Surgical robotics a game-changer for treatment of endometrial cancer, other cancers

Dr Karla Willows standing with the robotics technology

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Access to Atlantic Canada’s first surgical robotics technology is enabling cancer surgeons, like Dr. Karla Willows (pictured above), to offer more minimally invasive procedures to the patients they treat. The entire project will be funded by QEII Foundation donors. Photo Courtesy QEII Foundation.

The addition of robot-assisted surgery means less pain and quicker recovery for certain cancer patients at the QEII Health Sciences Centre.

A trial underway since February of 2019 has used Atlantic Canada’s first surgical robot to help perform surgeries for prostate, kidney and gynecological cancers. The QEII Foundation has raised $5.4 million to bring the robot to Halifax and hopes to raise $2.7 million more to expand the program to other cancer surgeries at the QEII.

Dr. Karla Willows, a QEII gynecologic oncologist and cancer surgeon, uses the technology to operate on women with endometrial cancer.

“We’ve been providing these procedures via open surgery or laparoscopic surgery for many years,” she says. “Our goal is to provide as many patients with minimally invasive surgery.”

For many women, that can be done via vaginal approach or laparoscopy (keyhole) surgery. But Dr. Willows says women with a body-mass index (BMI) of 40 or higher are usually ineligible and must take the more invasive approach of open surgery.

“I think a lot of women are surprised to hear that obesity is one of the main risk factors for endometrial cancer and so a lot of patients we see have an elevated BMI and otherwise wouldn’t be a good candidate for a minimally invasive approach,” she says. “That involves a big, up-and-down incision on the abdomen and quite a longer recovery time.” 

Those patients face higher surgical risks of increased bleeding, infections or hernias. They typically stay in hospital for up to five days and face a painful six-week recovery at home.

“Now with robotic-assisted surgery, we’re able to offer more women a minimally invasive approach.”

The surgeon sits in a comfortable chair, puts their head into a virtual-reality style mask and operates the robotic arms, which are inserted into the patient. The tiny robot arms need only five or six one-centimetre incisions.

Dr. Willows says the more invasive approaches lead to more pain. Patients typically get opioid medication around the clock while in hospital and take more home. But with the robot-assisted surgery, patients face less pain.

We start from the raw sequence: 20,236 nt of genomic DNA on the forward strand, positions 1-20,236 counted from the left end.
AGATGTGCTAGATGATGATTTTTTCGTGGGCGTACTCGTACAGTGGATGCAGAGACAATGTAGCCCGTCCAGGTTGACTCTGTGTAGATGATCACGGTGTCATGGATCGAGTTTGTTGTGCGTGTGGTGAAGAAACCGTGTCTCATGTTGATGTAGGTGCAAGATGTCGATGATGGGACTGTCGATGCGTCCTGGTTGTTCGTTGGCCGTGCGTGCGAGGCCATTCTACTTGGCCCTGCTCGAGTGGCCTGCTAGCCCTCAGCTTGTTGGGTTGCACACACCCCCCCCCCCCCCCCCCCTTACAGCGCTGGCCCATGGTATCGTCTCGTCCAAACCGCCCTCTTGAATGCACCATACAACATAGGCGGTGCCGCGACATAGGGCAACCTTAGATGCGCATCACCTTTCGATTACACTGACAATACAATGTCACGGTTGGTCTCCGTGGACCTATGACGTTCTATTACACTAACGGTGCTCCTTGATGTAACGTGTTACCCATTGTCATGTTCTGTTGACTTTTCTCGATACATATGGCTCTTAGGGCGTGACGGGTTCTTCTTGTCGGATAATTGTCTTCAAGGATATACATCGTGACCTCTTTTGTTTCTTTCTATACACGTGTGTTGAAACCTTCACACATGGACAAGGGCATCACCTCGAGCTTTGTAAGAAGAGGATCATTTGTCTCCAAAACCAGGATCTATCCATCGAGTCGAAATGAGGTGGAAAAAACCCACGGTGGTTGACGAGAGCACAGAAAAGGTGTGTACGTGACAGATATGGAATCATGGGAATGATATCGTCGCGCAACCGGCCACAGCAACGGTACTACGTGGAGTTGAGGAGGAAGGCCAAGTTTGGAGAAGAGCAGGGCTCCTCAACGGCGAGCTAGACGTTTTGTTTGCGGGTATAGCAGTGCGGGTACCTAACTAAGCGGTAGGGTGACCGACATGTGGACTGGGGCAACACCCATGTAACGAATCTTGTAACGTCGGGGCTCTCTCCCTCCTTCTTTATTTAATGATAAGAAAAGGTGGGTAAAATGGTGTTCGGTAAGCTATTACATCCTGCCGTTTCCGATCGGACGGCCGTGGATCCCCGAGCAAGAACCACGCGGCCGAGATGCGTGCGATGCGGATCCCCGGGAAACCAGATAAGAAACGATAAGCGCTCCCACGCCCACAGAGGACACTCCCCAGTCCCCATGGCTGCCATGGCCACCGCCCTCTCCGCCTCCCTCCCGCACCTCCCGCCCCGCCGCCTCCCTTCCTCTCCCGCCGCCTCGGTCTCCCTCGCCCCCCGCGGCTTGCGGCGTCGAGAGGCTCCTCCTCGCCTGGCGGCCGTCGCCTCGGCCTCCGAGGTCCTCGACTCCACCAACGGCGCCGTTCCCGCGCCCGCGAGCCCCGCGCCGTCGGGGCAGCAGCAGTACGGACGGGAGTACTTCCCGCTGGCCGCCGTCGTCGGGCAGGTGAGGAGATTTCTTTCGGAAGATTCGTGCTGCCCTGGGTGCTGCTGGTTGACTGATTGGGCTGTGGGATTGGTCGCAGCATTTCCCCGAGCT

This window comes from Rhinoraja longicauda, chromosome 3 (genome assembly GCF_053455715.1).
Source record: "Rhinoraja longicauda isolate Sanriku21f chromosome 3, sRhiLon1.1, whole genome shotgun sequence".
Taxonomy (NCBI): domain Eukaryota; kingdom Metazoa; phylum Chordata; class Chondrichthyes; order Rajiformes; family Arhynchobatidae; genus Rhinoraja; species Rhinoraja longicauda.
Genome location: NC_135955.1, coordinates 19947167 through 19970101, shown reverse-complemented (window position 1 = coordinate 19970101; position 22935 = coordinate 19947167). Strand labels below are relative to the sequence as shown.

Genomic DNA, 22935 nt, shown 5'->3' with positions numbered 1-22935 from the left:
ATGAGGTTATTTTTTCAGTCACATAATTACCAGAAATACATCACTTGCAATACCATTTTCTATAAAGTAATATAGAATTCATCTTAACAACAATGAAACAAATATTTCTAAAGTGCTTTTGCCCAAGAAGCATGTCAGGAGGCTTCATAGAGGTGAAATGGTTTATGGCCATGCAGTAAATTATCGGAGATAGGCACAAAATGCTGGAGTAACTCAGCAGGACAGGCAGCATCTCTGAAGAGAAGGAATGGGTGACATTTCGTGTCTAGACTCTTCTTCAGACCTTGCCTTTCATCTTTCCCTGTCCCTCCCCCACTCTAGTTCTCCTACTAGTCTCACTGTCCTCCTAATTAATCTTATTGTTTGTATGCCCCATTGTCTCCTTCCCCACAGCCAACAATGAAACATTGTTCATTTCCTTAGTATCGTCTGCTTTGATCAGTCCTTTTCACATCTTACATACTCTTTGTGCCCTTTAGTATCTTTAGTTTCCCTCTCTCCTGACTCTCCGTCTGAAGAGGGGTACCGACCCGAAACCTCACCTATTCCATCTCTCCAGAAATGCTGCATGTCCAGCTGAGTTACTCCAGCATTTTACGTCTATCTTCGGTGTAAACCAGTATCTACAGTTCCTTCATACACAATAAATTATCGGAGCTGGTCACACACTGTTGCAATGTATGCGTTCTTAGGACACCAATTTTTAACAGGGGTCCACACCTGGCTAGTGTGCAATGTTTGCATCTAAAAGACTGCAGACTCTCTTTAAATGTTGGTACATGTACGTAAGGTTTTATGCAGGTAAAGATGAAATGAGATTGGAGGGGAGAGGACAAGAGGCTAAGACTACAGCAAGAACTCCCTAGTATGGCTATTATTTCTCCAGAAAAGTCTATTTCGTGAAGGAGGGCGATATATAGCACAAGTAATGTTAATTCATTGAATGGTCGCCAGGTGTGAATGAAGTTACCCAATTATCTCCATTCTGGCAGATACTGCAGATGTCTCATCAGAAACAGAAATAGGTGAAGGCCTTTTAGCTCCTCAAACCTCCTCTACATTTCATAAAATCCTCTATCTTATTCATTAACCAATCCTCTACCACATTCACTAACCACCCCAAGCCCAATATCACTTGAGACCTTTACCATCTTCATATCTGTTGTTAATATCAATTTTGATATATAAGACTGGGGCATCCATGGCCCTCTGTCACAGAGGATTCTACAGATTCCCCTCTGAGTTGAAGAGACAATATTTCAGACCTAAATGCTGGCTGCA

“Most of our women go home on just Tylenol and ibuprofen. Women have been very pleased with the outcome and their recovery,” she says.

Dr Katharina Kieser, the QEII’s chief of gynaecology-oncology, says it’s made a big difference for those patients.

“It gives us the opportunity to have the same excellent cancer outcomes, but with much less morbidity,” she says. “I think this is really a coup for Nova Scotia. It’s wonderful that we’ve got the robot.”

As volunteer chair of the surgical robotics fundraising campaign, Donnie Clow is helping the QEII Foundation raise $8.1 million to fund the entire project, including moving away from a trial to a permanent program. Clow is the president and CEO of Crombie REIT, but he has deep personal motivation to lead the fundraising effort. He survived prostate cancer in 2013, but his brother-in-law Kevin died of kidney cancer in 2016.

“It’s been a lot of hard work to date by our committee and the QEII Foundation team. We’ve had a lot of very supportive donors,” he says. “People have either had battles with cancer and survived, or unfortunately didn’t survive. In addition, the donors are looking at the greater community and saying it’s important for our province to have this highest level of health care that’s available.”

The QEII Foundation is on a mission to raise the remaining $2.7 million of its $8.1 million goal for Atlantic Canada’s first surgical robotics program and Clow is confident the public will make that happen.

“We have great health care in Nova Scotia and we have great doctors. This was doctor-led,” he says. “This is really about how we get it to the next level.”

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